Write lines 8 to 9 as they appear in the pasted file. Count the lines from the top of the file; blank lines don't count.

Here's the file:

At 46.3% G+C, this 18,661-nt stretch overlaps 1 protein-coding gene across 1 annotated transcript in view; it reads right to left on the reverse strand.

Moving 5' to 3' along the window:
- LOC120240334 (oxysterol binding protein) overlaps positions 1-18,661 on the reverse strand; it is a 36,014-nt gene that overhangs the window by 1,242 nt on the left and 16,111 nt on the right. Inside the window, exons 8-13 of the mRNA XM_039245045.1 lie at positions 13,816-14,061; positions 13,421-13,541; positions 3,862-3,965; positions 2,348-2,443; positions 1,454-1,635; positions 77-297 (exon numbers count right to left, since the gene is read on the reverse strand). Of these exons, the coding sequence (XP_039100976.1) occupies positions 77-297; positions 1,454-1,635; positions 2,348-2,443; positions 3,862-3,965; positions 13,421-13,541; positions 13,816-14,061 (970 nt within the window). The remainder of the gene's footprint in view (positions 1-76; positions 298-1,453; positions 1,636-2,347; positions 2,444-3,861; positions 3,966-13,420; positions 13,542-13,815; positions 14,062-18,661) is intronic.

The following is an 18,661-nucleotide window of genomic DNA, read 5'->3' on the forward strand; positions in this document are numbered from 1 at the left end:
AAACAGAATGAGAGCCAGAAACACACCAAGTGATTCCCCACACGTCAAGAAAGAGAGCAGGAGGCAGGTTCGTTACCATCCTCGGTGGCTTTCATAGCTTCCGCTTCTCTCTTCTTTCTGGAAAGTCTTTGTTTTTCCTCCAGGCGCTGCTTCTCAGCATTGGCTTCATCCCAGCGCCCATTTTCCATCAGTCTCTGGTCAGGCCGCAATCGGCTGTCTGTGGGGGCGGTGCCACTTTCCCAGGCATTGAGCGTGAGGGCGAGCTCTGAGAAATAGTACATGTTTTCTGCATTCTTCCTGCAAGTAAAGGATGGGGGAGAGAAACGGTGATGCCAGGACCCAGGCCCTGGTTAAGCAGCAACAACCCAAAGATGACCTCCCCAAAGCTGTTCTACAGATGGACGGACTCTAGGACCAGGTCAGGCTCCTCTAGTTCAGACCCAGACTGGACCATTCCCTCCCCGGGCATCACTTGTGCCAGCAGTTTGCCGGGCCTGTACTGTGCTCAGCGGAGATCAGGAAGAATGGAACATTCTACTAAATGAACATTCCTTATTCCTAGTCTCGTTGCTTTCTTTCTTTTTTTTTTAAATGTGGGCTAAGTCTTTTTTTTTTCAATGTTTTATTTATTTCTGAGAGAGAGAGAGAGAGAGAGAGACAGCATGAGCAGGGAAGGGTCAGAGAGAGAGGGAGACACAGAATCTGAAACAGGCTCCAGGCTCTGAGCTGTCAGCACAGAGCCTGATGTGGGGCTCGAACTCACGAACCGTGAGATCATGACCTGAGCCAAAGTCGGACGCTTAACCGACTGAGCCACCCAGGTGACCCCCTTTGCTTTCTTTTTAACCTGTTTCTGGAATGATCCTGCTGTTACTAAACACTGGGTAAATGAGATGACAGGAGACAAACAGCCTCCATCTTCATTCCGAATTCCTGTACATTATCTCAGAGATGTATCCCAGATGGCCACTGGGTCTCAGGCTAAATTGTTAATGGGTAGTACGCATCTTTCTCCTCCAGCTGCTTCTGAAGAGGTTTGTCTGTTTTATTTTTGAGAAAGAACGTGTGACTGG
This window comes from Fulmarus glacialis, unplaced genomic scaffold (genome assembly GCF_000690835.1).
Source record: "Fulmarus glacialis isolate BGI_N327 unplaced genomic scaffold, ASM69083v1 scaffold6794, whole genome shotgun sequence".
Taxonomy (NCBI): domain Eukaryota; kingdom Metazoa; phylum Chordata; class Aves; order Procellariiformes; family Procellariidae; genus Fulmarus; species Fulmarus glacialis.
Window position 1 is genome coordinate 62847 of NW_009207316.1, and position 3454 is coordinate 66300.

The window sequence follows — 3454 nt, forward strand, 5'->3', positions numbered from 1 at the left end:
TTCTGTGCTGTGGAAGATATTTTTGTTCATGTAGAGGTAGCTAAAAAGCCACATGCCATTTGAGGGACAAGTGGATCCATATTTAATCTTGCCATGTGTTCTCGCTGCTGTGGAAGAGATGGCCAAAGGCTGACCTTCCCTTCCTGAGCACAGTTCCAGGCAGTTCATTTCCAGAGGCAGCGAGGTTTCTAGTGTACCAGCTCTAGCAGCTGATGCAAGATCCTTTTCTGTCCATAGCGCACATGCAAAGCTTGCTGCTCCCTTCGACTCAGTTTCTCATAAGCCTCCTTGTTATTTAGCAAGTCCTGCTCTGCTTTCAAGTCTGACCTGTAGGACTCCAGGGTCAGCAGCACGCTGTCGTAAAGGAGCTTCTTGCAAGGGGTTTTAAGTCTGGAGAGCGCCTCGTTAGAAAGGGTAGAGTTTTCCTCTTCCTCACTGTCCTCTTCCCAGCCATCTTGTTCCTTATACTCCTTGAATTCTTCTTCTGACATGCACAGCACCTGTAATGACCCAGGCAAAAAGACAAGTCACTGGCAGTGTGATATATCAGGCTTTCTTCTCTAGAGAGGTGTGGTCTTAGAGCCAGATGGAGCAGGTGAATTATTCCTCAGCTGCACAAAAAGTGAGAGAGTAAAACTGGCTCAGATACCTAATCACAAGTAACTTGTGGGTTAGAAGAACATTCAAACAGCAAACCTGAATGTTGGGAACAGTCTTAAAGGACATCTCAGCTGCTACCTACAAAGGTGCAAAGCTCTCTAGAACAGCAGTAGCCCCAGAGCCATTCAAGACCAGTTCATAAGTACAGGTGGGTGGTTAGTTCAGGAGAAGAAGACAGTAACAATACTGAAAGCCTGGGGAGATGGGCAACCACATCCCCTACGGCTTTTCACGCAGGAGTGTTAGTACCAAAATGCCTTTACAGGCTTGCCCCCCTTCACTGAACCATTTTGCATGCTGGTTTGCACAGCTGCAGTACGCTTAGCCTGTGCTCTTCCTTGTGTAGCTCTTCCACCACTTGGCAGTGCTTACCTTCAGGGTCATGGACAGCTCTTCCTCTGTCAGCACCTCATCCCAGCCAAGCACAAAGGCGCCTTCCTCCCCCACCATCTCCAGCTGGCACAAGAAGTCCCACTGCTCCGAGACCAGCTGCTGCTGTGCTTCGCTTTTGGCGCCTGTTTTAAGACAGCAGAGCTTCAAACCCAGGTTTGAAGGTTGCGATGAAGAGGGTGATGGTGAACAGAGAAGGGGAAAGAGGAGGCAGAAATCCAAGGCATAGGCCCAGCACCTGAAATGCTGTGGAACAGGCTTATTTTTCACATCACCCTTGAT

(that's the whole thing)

Taxonomy (NCBI): domain Eukaryota; kingdom Metazoa; phylum Chordata; class Aves; order Procellariiformes; family Procellariidae; genus Fulmarus; species Fulmarus glacialis.
Window position 1 is genome coordinate 62847 of NW_009207316.1, and position 3454 is coordinate 66300.